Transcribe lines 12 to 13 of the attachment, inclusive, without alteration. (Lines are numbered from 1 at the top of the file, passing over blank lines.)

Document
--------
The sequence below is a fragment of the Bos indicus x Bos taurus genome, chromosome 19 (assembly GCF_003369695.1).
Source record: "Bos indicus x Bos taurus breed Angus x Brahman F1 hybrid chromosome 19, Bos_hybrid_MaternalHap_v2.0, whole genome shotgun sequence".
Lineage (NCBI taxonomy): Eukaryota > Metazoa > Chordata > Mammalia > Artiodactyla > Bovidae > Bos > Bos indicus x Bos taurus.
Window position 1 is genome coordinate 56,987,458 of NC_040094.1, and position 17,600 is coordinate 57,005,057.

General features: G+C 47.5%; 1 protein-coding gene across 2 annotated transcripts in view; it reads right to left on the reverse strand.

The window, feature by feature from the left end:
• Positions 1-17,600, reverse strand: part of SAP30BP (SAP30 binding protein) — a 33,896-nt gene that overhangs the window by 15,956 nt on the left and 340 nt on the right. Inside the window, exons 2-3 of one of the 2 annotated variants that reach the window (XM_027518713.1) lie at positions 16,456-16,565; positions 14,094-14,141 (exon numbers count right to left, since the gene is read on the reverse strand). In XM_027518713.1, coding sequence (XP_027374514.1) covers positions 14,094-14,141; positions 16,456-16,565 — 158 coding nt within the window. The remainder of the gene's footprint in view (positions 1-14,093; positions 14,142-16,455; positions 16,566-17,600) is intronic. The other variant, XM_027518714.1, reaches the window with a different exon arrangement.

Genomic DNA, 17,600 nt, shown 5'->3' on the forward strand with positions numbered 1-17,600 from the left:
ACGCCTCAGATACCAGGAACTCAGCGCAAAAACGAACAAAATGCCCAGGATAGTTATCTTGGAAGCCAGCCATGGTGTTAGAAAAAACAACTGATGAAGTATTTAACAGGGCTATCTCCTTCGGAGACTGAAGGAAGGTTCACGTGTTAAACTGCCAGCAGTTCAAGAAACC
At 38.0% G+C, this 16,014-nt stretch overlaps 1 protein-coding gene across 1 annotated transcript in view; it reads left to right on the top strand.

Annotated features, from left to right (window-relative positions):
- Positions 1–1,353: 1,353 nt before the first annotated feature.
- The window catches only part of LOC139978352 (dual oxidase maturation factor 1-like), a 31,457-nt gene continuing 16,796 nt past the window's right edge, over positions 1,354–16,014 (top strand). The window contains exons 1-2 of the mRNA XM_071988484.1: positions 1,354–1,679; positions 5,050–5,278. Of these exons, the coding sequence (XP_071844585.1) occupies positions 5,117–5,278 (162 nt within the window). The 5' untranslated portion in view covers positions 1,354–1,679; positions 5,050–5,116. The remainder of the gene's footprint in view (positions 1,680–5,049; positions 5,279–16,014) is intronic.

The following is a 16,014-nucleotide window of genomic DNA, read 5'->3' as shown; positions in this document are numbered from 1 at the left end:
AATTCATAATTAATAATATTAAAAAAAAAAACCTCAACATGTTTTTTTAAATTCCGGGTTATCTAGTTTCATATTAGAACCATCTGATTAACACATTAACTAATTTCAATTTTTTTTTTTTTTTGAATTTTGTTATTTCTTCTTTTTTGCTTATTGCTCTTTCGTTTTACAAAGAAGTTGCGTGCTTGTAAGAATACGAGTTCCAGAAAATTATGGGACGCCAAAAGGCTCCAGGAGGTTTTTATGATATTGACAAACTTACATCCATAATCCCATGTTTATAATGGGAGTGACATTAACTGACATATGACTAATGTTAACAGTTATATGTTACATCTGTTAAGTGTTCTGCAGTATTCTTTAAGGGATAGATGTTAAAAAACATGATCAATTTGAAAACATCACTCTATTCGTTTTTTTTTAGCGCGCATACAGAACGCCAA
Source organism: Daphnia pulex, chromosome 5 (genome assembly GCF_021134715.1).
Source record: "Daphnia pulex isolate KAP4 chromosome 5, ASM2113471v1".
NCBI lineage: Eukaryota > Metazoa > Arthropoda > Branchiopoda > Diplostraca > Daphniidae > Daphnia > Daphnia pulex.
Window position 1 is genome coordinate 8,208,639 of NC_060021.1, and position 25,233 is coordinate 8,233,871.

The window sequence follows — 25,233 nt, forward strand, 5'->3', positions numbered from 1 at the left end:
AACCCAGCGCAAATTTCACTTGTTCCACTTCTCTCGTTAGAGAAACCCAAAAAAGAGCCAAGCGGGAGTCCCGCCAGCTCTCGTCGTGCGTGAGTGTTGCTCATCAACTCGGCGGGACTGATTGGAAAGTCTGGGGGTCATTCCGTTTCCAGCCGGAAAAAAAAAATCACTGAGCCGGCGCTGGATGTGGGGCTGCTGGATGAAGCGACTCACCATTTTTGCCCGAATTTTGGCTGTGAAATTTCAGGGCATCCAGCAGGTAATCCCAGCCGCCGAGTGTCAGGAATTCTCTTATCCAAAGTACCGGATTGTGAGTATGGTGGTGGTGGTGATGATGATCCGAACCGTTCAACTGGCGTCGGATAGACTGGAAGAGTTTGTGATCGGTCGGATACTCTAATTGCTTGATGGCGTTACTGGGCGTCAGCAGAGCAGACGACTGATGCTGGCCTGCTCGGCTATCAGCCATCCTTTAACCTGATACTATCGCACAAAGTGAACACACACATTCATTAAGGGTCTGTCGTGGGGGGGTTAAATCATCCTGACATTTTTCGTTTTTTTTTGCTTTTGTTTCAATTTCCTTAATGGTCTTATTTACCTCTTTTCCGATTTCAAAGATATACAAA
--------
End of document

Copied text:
- Positions 1–1,353: 1,353 nt before the first annotated feature.
- The window catches only part of LOC139978352 (dual oxidase maturation factor 1-like), a 31,457-nt gene continuing 16,796 nt past the window's right edge, over positions 1,354–16,014 (top strand). The window contains exons 1-2 of the mRNA XM_071988484.1: positions 1,354–1,679; positions 5,050–5,278. Of these exons, the coding sequence (XP_071844585.1) occupies positions 5,117–5,278 (162 nt within the window). The 5' untranslated portion in view covers positions 1,354–1,679; positions 5,050–5,116. The remainder of the gene's footprint in view (positions 1,680–5,049; positions 5,279–16,014) is intronic.